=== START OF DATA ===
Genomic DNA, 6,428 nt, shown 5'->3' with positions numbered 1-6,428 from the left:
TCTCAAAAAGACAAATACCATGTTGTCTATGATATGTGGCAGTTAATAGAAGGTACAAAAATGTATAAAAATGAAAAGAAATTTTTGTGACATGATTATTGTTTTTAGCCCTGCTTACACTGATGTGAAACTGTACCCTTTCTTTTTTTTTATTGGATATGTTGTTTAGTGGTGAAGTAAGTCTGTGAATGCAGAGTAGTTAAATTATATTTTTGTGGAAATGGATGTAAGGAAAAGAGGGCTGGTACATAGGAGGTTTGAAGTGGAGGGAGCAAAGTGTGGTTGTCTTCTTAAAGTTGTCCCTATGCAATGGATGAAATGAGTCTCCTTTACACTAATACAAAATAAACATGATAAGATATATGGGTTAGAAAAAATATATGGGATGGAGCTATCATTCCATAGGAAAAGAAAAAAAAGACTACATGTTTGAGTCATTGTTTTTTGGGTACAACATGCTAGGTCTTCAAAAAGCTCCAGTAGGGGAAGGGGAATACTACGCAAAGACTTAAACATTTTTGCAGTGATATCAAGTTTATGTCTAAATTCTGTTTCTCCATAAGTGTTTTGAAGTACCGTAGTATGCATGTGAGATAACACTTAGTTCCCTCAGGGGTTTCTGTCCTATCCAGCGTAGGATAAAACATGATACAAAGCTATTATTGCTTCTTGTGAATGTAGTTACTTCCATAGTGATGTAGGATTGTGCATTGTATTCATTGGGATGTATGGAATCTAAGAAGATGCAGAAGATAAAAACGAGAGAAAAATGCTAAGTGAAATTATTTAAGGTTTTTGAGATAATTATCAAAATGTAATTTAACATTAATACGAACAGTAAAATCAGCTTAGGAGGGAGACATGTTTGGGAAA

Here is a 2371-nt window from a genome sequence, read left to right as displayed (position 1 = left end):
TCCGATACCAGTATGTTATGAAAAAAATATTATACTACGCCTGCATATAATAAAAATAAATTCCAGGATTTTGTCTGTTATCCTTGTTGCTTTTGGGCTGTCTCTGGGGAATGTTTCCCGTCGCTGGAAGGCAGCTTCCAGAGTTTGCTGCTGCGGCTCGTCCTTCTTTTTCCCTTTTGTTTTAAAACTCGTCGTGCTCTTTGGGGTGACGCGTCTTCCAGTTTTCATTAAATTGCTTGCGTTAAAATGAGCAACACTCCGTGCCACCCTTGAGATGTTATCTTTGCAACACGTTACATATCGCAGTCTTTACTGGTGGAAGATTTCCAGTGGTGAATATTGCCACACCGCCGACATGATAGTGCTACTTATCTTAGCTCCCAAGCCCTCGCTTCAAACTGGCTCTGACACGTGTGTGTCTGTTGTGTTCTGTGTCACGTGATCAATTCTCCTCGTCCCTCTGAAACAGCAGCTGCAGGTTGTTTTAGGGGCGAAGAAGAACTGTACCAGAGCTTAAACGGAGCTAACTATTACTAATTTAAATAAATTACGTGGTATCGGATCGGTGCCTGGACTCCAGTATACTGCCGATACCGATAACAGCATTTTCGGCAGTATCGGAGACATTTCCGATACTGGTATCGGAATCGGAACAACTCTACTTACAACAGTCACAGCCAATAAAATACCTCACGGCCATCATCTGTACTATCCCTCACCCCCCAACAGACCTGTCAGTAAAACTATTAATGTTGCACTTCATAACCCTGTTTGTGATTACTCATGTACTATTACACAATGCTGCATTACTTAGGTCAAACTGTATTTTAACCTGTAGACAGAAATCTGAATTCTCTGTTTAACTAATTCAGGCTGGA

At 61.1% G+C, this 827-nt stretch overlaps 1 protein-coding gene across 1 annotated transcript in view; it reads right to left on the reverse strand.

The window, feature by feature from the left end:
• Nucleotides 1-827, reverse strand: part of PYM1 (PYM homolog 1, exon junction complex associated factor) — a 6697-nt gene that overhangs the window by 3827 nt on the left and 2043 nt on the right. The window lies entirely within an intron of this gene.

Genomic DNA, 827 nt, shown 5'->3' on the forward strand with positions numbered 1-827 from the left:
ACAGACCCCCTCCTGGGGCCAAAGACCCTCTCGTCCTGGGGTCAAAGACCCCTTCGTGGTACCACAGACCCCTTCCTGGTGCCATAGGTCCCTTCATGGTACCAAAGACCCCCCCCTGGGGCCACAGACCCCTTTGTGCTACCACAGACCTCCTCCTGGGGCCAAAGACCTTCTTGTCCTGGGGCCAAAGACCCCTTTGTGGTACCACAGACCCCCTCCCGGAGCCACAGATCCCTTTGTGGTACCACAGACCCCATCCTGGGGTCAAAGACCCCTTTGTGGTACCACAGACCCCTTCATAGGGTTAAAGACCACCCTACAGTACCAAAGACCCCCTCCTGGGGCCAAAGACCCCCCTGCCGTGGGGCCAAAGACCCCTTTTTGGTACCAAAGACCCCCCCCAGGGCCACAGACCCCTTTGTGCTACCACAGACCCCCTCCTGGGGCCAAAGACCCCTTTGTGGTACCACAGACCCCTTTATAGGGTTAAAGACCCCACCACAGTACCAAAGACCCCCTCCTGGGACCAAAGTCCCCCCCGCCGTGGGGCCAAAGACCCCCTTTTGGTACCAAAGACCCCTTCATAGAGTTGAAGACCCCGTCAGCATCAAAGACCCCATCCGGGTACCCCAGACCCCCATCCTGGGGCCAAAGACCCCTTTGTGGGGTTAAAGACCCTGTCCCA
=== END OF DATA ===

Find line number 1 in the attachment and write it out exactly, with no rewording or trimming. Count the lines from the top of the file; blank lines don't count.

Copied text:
Genomic DNA, 6,428 nt, shown 5'->3' with positions numbered 1-6,428 from the left: